Arizona State Representative Steve Farley said that corporations do have the right to get involved with politics, but strongly feels that they have no right to “lobby and not register as lobbyists” (United States of ALEC). He further denounces ALEC’s aforementioned events because regular citizens have no idea of “what’s really gone on and how the legislator has gotten that idea and where it is coming from” (United States of ALEC).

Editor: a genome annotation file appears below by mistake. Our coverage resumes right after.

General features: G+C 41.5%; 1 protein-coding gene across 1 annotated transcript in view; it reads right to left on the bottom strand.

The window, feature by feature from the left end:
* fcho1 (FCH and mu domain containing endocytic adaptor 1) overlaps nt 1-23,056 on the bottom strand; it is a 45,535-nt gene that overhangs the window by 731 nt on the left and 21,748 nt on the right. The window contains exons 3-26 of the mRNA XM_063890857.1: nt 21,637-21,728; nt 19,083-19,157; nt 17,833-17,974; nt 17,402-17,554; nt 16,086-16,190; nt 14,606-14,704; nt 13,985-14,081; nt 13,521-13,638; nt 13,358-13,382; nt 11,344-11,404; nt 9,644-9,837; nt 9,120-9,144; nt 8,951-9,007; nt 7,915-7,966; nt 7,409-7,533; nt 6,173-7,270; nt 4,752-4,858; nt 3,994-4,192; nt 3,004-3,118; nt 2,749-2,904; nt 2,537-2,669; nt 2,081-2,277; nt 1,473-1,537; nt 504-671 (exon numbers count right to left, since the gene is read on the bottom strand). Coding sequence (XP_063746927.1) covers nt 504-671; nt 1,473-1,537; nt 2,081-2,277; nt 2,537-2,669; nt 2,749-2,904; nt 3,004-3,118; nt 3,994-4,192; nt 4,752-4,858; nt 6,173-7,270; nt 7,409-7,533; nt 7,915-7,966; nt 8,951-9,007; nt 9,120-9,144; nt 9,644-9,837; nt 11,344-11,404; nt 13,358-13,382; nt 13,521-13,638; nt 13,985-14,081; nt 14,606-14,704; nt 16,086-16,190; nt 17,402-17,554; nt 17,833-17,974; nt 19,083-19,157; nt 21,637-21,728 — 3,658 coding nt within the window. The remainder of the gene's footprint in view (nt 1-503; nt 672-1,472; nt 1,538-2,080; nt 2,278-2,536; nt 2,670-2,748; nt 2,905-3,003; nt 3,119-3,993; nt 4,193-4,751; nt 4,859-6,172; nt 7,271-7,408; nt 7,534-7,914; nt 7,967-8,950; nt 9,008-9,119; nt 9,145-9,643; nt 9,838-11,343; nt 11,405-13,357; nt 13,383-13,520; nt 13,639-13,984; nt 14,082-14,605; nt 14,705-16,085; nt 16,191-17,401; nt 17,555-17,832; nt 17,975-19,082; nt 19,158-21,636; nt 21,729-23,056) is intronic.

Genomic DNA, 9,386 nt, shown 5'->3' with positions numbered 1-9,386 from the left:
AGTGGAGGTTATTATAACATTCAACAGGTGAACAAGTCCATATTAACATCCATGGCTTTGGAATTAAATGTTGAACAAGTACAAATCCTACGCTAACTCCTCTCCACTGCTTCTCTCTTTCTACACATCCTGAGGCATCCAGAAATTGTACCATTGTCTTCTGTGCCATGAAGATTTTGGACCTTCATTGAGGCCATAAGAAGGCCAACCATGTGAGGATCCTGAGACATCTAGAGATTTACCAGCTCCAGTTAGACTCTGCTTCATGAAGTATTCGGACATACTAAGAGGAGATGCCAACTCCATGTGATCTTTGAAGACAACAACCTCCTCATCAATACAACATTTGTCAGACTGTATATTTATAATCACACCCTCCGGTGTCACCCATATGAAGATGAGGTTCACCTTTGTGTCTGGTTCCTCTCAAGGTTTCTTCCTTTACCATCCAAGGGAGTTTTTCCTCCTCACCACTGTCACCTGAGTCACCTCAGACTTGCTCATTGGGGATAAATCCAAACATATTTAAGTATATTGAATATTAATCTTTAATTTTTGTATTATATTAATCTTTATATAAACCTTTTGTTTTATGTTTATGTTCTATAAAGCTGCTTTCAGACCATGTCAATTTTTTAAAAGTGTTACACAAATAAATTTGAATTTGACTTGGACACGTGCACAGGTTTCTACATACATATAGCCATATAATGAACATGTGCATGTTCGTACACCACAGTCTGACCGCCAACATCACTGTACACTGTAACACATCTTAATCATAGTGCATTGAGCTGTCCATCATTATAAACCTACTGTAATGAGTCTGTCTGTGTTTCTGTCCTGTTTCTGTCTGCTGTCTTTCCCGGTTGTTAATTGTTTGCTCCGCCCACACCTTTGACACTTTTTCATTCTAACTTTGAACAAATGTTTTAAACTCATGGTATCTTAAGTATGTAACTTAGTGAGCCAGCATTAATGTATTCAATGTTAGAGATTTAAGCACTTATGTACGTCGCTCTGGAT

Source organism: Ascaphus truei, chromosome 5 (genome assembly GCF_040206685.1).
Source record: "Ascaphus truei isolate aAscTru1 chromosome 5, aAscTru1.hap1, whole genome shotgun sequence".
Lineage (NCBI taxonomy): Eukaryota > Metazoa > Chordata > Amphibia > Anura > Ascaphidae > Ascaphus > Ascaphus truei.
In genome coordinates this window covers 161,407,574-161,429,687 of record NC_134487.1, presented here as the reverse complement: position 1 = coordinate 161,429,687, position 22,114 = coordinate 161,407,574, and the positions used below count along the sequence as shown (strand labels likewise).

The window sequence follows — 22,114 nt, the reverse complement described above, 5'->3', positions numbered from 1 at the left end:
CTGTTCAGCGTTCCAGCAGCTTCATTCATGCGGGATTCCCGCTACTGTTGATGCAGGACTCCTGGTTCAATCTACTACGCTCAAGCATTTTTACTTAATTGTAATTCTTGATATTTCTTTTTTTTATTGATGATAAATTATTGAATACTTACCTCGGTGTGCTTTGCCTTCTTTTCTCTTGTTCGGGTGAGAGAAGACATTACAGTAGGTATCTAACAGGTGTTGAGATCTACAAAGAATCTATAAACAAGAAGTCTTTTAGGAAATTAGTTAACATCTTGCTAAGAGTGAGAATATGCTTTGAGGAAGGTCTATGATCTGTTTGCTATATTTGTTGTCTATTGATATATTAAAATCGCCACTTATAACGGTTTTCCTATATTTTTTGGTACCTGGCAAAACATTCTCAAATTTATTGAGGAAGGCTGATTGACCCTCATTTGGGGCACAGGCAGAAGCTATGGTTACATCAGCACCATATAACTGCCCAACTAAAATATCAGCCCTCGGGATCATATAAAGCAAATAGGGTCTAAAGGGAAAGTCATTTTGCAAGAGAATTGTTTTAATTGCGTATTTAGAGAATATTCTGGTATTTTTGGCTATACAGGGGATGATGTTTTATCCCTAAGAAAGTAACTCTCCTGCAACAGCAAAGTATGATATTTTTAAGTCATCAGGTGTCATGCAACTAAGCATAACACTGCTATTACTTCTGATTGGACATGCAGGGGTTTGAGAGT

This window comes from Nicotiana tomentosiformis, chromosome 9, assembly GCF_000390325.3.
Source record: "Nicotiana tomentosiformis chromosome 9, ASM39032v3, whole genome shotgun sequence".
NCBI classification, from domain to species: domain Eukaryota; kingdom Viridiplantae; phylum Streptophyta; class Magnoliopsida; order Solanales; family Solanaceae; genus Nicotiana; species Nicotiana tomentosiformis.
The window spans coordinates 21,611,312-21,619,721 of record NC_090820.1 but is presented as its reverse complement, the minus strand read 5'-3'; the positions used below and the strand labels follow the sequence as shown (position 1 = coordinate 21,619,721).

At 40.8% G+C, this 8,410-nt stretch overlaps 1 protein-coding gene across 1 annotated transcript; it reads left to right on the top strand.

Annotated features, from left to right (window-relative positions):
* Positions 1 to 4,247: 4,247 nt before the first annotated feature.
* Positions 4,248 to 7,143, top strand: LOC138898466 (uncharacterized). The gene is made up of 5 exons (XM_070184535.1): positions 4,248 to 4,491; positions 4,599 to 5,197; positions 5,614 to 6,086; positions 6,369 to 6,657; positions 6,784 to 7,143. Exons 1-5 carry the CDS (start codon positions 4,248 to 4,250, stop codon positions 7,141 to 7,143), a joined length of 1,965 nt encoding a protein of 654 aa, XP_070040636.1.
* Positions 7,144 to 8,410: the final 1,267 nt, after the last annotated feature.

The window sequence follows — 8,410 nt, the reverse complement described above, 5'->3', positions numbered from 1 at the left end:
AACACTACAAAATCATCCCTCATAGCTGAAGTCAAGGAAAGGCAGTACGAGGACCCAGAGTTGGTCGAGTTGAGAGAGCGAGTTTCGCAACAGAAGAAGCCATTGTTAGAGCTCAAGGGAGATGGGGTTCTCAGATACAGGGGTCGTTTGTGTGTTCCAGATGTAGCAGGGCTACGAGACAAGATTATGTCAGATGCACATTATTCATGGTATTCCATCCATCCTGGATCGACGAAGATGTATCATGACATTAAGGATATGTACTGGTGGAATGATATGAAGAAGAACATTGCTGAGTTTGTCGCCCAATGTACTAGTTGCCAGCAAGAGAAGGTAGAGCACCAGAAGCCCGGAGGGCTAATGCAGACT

Another huge issue is that oligarchs politically support the capitalist free market, but they actually operate in a controlled environment. These “too big to fail” companies can count on government bailouts like the one of 2008. In a truly “free” market, risk can either result in profit or failure. Conversely, the oligarchs’ risk will at worst result in government bailouts. Stockman argued that “you can’t save the free enterprise by suspending the rules just at the hour they’re needed” and that “if they’re too big to fail, they’re too big to exist” (David Stockman on Crony Capitalism). Additionally, these “too big to fail” companies felt entitled to the billions of dollars to each of them from the 2008 bailouts. Yet, cynically many of these top-percentage earners are quick to denounce the welfare system as detrimental to the Nation; in their view poor families have too easily grown accustomed to the government’s hand outs.